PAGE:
Mark Green: Tourism contributed $14.5 billion to Kentucky’s economy in 2016 and supports 192,697 jobs. Can you provide a brief description of some of the impacts and jobs that non-insiders might not realize are part of tourism?
Hank Phillips: The story of Kentucky tourism is that it is a premier economic driver for Kentucky and Kentucky communities. The $14.5 billion is what visitors spend when they come to this state and then that money turns over and is infused into our economy. That impact makes tourism the third-largest industry from an economic impact standpoint, trailing only health care and the automotive industry.
You mentioned the jobs. That is where the impact of tourism is perhaps most visible, but another aspect of that impact is that tourism also generates over $1.5 billion in local and state tax revenue. When you turn that around, it means tourism saves Kentucky households over $1,100 a year by virtue of the local and state tax revenue generated by the industry. So clearly, definitely, it is an economic driver.
In terms of jobs, tourism is an enormous jobs generator for the state, including high-quality jobs. To look a little deeper, we’ve identified over 50 categories of businesses – and that’s as much a sampling as it is a complete list – that are part of the tourism industry. On a literal A to Z basis, they go from airports and artisan centers to zoos and zip line operations. Within those various businesses there is a wonderful array and quantity of jobs.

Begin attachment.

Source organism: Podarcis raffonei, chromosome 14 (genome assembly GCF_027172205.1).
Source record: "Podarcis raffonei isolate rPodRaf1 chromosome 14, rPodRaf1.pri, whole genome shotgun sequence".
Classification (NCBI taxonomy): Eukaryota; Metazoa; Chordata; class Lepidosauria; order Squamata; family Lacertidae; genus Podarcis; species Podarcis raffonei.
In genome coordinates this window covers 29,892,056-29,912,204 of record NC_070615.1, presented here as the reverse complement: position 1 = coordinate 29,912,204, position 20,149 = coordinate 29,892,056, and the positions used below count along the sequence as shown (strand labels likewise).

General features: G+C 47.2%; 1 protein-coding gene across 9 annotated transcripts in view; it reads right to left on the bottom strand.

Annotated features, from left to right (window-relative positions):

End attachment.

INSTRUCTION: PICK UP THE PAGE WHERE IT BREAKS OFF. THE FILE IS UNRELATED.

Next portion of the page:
As an example, consider just one hotel. Within that one business, there are all the back-of-the-house people, the wait staff and housekeeping. There are the front-line people. But then there are also the people like event professionals, executive chefs, accountants, salespeople, managers and senior executives. Then multiply that times every hotel, times every other kind of tourism business in the state and you can see the enormous jobs power of tourism.
MG: When the Great Recession hit, everybody pulled back but it seemed like tourism helped pull the state out of the hole and was generating revenue at a time when few other areas were. Hotel construction was one of the first signs of recovery that we saw.